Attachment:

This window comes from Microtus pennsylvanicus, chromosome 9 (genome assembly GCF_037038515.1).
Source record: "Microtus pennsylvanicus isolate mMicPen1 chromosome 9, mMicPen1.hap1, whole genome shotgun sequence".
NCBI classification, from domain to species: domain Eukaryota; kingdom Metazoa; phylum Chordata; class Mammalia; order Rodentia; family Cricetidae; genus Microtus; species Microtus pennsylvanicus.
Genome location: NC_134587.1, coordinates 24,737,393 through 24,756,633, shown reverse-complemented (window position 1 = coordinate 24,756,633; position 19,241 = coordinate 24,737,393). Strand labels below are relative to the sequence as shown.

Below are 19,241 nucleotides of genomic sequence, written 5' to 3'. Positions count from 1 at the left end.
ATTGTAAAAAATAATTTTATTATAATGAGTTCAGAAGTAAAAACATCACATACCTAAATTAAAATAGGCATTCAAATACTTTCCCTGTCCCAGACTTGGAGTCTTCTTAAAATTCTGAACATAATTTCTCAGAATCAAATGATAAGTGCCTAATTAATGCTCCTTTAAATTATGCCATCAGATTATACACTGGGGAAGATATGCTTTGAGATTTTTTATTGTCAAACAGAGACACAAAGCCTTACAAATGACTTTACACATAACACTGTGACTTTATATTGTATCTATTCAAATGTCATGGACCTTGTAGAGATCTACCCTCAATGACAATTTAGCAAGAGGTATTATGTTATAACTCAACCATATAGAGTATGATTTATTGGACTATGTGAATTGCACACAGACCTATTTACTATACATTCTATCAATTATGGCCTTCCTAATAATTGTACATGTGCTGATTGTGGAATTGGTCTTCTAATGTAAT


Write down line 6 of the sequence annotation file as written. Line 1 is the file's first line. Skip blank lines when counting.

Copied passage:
ATTGTAAAAAATAATTTTATTATAATGAGTTCAGAAGTAAAAACATCACATACCTAAATTAAAATAGGCATTCAAATACTTTCCCTGTCCCAGACTTGGAGTCTTCTTAAAATTCTGAACATAATTTCTCAGAATCAAATGATAAGTGCCTAATTAATGCTCCTTTAAATTATGCCATCAGATTATACACTGGGGAAGATATGCTTTGAGATTTTTTATTGTCAAACAGAGACACAAAGCCTTACAAATGACTTTACACATAACACTGTGACTTTATATTGTATCTATTCAAATGTCATGGACCTTGTAGAGATCTACCCTCAATGACAATTTAGCAAGAGGTATTATGTTATAACTCAACCATATAGAGTATGATTTATTGGACTATGTGAATTGCACACAGACCTATTTACTATACATTCTATCAATTATGGCCTTCCTAATAATTGTACATGTGCTGATTGTGGAATTGGTCTTCTAATGTAAT